Despite Mother Nature being wishy-washy during the early stages of their growing season, area farmers say their strawberry crops are better than ever.
"Assuming it doesn't start raining day after day now, it looks like we're going to have a bigger strawberry crop than last year," said Drew Echols, farm manager at Jaemor Farms.
In February, the National Weather Service reported the 60-degree weather was around five to 10 degrees higher than average.
That same month, Jaemor had a false start on its strawberry season when some of the plants began to sprout prematurely.
The following month, the weather service issued several freeze warnings.
"The weather was real back and forth, and it was kind of touchy at times," Echols said.
"We had to cover our strawberries five times because of the threat of frost while they were blooming. It was an added cost to production, but you have to if you want to try and save your crop."
It has been smooth sailing since the weather returned to more predictable patterns.
"We picked our first strawberries to sell on April 8, last year we did it on April 24," Echols said.
"The warmer temperatures in February really pushed things along. We were able to pick ripe berries about two weeks ahead of our normal season. That's a good thing, because it gives us a longer season and our customers more time to enjoy them."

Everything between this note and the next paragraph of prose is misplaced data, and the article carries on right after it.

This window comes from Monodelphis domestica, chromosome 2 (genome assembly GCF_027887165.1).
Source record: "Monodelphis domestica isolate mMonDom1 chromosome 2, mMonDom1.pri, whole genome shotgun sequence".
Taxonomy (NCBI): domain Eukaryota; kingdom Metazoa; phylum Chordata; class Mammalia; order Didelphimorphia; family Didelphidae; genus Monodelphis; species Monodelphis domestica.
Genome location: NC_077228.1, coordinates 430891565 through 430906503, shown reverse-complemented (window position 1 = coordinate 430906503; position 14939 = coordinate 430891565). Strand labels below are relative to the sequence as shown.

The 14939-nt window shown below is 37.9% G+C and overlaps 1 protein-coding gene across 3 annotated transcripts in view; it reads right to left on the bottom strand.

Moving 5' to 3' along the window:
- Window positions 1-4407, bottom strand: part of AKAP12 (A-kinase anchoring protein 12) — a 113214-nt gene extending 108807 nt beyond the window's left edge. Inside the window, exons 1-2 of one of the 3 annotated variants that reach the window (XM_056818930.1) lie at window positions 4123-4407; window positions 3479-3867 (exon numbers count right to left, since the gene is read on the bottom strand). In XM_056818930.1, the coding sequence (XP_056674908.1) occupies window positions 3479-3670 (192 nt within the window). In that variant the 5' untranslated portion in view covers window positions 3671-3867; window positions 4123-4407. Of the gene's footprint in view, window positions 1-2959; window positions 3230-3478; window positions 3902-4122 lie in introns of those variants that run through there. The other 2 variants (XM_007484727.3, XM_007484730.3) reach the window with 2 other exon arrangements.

If the weather continues this way — moderate warmth during the day and not too cool at night — Echols says its very likely customers may be able to enjoy fresh peaches sooner too.
According to the Farmer's Almanac, Saturday will be the first good day for area growers to begin planting their summer vegetable crops.
Plants such as summer corn, melons, squash and tomatoes will do well if planted then, experts say.
The almanac also says Monday begins the ideal, two-day window for planting crops such as beets, carrots, radishes and leafy vegetables.
For optimal sunlight exposure, University of Georgia Extension office staff suggest planting tall-growing crops such as okra and corn on the north side of other lower crops.
The Extension office also recommends having a second round of planting within two to three weeks of the first one.